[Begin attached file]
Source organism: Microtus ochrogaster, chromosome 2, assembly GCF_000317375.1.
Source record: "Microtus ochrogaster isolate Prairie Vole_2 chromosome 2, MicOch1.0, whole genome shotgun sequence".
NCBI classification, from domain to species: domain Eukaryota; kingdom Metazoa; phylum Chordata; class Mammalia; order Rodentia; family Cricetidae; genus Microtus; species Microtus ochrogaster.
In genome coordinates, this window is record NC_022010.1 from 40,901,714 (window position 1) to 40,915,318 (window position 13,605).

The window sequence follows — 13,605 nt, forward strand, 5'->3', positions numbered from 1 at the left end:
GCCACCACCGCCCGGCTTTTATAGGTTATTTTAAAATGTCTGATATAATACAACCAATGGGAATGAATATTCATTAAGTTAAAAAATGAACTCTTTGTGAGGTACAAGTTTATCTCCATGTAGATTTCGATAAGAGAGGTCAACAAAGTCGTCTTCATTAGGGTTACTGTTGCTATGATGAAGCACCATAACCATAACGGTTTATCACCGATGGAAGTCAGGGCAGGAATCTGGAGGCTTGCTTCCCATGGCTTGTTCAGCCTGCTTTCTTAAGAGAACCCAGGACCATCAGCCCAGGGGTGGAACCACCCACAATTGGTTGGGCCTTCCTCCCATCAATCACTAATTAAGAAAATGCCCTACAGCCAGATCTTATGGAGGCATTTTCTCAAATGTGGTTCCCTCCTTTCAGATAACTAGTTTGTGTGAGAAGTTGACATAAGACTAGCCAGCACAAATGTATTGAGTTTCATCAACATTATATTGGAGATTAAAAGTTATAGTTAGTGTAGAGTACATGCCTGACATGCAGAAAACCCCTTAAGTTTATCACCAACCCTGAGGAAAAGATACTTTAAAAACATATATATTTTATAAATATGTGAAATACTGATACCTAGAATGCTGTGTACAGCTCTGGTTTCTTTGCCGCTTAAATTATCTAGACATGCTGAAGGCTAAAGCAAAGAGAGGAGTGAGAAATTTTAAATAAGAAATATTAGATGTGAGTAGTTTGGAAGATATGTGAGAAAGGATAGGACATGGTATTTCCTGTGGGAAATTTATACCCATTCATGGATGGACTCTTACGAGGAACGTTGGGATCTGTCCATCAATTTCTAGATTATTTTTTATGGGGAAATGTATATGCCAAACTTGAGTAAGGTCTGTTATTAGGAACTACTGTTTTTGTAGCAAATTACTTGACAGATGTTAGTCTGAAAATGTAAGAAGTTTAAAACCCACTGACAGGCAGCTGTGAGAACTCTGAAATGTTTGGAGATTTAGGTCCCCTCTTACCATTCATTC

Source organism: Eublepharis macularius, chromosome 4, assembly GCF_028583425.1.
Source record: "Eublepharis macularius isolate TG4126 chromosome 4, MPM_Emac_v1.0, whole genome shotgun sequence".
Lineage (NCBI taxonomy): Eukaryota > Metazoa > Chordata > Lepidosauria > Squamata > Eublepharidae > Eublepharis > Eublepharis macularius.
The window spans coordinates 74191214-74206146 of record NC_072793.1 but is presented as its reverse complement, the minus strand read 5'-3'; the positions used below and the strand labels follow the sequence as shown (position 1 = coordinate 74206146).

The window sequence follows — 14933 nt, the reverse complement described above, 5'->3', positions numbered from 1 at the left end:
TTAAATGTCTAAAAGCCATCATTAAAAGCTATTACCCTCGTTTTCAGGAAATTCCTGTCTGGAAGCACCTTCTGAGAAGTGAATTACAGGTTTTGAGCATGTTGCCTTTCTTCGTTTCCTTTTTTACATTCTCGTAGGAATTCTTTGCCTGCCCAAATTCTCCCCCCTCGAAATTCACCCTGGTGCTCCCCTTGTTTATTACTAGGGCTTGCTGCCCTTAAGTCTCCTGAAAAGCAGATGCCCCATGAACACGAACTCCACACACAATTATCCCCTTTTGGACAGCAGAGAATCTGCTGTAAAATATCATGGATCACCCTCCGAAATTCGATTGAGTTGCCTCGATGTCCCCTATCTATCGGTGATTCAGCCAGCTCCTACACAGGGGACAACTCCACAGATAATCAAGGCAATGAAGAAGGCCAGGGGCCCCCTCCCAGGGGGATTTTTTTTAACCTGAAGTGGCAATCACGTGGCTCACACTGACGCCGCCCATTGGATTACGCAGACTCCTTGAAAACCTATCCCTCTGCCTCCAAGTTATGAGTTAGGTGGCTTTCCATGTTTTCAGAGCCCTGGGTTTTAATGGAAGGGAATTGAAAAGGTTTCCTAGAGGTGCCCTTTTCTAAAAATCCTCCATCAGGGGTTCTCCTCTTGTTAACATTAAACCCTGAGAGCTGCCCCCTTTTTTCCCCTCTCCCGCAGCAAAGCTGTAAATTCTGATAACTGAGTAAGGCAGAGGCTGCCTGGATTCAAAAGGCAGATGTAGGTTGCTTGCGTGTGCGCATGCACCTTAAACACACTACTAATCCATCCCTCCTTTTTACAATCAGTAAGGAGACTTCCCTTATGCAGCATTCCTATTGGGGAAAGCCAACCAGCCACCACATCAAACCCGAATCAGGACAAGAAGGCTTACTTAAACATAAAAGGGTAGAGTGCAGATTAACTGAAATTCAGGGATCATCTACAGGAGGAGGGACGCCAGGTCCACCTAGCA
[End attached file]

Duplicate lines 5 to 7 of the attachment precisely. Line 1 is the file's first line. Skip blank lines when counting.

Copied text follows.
The window sequence follows — 13,605 nt, forward strand, 5'->3', positions numbered from 1 at the left end:
GCCACCACCGCCCGGCTTTTATAGGTTATTTTAAAATGTCTGATATAATACAACCAATGGGAATGAATATTCATTAAGTTAAAAAATGAACTCTTTGTGAGGTACAAGTTTATCTCCATGTAGATTTCGATAAGAGAGGTCAACAAAGTCGTCTTCATTAGGGTTACTGTTGCTATGATGAAGCACCATAACCATAACGGTTTATCACCGATGGAAGTCAGGGCAGGAATCTGGAGGCTTGCTTCCCATGGCTTGTTCAGCCTGCTTTCTTAAGAGAACCCAGGACCATCAGCCCAGGGGTGGAACCACCCACAATTGGTTGGGCCTTCCTCCCATCAATCACTAATTAAGAAAATGCCCTACAGCCAGATCTTATGGAGGCATTTTCTCAAATGTGGTTCCCTCCTTTCAGATAACTAGTTTGTGTGAGAAGTTGACATAAGACTAGCCAGCACAAATGTATTGAGTTTCATCAACATTATATTGGAGATTAAAAGTTATAGTTAGTGTAGAGTACATGCCTGACATGCAGAAAACCCCTTAAGTTTATCACCAACCCTGAGGAAAAGATACTTTAAAAACATATATATTTTATAAATATGTGAAATACTGATACCTAGAATGCTGTGTACAGCTCTGGTTTCTTTGCCGCTTAAATTATCTAGACATGCTGAAGGCTAAAGCAAAGAGAGGAGTGAGAAATTTTAAATAAGAAATATTAGATGTGAGTAGTTTGGAAGATATGTGAGAAAGGATAGGACATGGTATTTCCTGTGGGAAATTTATACCCATTCATGGATGGACTCTTACGAGGAACGTTGGGATCTGTCCATCAATTTCTAGATTATTTTTTATGGGGAAATGTATATGCCAAACTTGAGTAAGGTCTGTTATTAGGAACTACTGTTTTTGTAGCAAATTACTTGACAGATGTTAGTCTGAAAATGTAAGAAGTTTAAAACCCACTGACAGGCAGCTGTGAGAACTCTGAAATGTTTGGAGATTTAGGTCCCCTCTTACCATTCATTC

Source organism: Eublepharis macularius, chromosome 4, assembly GCF_028583425.1.